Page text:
Fri, 09 Jul 2010 04:50:51 UTC | #487435

Haymaker's Avatar Comment 8 by Haymaker

It is the straw that the drowning man clutches.

Fri, 09 Jul 2010 05:23:24 UTC | #487439

steve_hopker's Avatar Comment 9 by steve_hopker

From a biological view, this ties in with long held ideas of a sub-cortical drive for religiosity (for example, a role for the amygdala, a basal nucleus implicated in fear / aggression). Such emotional sources by-pass or pre-empt frontal (cortical) processing (rational / reality cheacking) ie nameless / free floating anxiety. Psychologically this can be linked to anxiety states in one context spilling over ('irrationally') into others.

From an evolutionary view, the role of pre-human, indeed pre-mammalian fear/aggression circuits would then be compatible with overt religiosity emerging alongside speech, early technologies etc - perhaps also alongside pre-human social groups (perhaps having some parallel in our chimpanzee cousins) shifting over generations to our own societies. Neanderthal burials, some with flowers, may even be evidence of parallel non-Homo sapiens religion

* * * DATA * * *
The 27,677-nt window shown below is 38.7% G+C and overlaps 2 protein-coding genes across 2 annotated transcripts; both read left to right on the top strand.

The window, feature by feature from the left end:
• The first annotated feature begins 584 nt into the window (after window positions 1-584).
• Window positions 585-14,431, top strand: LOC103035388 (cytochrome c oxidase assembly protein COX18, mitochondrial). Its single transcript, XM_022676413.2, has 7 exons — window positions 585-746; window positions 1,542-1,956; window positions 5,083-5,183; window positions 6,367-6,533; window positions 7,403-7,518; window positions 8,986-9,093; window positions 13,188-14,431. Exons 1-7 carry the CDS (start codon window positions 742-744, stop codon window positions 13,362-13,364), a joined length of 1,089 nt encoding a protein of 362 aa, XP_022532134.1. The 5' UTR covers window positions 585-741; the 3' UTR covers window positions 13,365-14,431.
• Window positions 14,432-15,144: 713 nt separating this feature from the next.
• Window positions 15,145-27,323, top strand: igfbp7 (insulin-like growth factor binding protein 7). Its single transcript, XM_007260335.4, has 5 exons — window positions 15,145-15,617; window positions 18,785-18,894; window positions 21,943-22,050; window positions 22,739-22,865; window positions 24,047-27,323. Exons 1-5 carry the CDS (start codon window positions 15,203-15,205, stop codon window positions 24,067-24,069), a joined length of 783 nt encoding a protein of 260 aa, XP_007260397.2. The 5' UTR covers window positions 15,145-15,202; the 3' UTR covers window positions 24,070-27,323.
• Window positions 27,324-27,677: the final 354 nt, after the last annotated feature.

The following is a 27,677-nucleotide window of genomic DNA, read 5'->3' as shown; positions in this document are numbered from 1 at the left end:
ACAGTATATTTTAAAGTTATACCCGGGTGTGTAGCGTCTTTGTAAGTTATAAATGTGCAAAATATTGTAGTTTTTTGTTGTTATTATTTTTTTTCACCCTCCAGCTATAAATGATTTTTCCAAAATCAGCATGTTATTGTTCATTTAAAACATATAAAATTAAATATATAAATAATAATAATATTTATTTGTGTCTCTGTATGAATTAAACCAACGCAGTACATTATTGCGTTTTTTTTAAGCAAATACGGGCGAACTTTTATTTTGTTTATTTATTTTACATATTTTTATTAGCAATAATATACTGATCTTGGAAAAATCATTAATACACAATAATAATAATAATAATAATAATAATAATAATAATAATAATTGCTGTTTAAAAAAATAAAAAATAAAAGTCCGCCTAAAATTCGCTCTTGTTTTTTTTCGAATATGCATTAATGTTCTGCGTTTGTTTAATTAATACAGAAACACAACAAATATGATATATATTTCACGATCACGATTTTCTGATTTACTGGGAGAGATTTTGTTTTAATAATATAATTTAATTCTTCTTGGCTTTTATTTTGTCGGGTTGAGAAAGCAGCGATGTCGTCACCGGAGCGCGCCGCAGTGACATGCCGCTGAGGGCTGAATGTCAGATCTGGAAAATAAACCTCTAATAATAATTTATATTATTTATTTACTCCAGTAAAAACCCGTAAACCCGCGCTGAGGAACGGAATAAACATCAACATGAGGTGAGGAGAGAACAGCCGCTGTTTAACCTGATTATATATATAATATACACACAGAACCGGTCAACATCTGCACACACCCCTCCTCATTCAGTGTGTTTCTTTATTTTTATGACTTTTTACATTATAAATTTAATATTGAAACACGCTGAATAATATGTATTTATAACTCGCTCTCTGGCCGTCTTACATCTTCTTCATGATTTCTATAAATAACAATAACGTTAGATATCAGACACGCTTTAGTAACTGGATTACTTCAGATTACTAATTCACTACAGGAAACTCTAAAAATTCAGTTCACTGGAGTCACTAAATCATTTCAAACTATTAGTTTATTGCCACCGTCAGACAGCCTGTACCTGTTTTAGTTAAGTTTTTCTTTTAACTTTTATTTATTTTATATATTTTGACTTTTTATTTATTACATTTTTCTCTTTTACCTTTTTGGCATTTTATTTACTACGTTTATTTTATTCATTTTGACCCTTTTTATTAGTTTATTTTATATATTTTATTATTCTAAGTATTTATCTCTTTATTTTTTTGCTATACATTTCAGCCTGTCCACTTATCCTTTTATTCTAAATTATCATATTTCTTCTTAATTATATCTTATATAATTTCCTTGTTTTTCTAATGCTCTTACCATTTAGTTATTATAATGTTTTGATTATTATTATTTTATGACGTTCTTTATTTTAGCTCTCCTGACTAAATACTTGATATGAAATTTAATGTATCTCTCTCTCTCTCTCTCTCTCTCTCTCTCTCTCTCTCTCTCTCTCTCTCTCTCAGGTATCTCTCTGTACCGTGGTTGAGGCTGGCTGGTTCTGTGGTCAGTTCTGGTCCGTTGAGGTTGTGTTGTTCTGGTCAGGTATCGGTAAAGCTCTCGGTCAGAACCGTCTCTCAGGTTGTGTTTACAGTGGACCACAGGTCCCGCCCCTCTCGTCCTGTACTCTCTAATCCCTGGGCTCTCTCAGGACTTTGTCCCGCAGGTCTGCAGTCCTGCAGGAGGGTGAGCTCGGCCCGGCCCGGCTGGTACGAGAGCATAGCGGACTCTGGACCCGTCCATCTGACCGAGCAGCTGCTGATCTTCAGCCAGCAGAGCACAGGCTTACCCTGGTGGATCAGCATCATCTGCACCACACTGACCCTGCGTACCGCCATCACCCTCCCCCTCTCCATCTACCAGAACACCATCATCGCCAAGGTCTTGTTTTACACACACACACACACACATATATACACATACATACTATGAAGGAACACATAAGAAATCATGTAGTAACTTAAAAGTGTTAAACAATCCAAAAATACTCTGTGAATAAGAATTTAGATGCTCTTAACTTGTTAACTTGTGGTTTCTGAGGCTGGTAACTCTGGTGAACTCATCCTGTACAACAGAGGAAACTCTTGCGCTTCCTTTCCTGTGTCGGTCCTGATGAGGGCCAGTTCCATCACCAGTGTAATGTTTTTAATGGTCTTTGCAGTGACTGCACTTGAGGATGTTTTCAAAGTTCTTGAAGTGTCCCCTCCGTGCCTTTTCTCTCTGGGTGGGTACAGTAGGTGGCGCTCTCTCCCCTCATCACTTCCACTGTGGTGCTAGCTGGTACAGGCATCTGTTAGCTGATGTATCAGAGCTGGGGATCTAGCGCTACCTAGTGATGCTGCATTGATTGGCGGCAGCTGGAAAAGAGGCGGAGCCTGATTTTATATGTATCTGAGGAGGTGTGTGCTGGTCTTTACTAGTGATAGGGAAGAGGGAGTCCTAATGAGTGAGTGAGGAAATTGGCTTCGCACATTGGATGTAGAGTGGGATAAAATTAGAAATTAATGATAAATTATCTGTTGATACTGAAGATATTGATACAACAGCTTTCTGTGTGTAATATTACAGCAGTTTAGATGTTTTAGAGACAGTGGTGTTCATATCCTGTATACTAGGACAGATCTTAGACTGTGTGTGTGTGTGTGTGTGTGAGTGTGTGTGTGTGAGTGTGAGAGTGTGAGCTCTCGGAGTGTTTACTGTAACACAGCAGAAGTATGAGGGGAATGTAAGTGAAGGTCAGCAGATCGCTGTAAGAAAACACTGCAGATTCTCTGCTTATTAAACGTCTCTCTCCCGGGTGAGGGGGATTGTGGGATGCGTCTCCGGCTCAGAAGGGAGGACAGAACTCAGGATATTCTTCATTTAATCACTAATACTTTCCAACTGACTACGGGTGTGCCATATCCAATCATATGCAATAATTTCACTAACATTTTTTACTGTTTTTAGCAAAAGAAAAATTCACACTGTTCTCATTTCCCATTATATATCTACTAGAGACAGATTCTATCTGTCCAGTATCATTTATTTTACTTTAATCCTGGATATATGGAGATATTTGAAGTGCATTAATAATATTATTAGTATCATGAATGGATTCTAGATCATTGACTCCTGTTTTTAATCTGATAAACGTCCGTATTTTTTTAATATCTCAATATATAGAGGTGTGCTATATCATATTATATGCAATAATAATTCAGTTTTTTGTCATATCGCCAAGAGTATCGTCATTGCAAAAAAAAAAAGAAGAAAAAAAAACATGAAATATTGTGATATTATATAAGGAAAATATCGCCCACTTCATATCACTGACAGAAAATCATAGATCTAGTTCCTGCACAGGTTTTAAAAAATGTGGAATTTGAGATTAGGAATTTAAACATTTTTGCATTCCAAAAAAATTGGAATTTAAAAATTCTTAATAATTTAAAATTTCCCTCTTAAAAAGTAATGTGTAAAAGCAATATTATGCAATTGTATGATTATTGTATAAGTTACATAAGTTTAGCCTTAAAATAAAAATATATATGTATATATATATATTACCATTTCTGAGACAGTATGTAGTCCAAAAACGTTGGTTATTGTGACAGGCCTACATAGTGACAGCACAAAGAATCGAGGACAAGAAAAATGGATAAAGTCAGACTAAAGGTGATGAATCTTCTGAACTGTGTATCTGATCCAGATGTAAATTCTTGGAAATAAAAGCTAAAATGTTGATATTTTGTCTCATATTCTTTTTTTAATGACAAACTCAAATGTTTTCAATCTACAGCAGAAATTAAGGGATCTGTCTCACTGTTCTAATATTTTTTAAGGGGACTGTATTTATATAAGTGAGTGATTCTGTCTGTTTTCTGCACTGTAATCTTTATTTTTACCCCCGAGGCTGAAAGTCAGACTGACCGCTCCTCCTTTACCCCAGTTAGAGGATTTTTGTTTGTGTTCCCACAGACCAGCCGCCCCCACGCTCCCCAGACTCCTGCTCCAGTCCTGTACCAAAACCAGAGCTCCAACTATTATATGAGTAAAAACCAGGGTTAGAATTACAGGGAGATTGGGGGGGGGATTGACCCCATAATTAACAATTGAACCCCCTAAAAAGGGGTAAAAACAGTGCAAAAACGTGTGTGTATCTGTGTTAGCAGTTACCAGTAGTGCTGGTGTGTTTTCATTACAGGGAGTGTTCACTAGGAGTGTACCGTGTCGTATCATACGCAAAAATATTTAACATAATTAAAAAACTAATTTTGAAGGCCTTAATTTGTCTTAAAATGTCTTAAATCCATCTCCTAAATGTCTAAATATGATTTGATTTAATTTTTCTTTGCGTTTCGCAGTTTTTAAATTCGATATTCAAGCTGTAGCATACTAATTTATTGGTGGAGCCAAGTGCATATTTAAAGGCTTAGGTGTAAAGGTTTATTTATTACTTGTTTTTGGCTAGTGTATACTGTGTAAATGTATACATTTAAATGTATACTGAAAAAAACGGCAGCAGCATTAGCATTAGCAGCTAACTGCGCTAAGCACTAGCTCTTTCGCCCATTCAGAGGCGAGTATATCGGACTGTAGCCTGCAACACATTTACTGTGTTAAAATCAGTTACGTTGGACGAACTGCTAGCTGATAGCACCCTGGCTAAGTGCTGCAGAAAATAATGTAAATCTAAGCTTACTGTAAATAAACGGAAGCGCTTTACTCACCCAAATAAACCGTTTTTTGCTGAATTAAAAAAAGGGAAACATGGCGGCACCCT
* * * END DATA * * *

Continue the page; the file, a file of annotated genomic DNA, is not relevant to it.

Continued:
Certainly, the origin of Homo sapiens religion is lost in time, as is the origin of speech. But religion is (sadly) not to practical living what the human appendix is to digestion - an evolutionary hangover of ancient and now irrelevant structure. Anxiety is very much with us (and, actually, adaptive within limits). But the reality override suggests religion may persist in a way that other negative cogntions persist - through a positive feedback system, cognitively through anxiety provoking negative thoughts and the negative thoughts then building anxiety: neurologically the frontal lobes and the amygdala locked into a toxic spiral.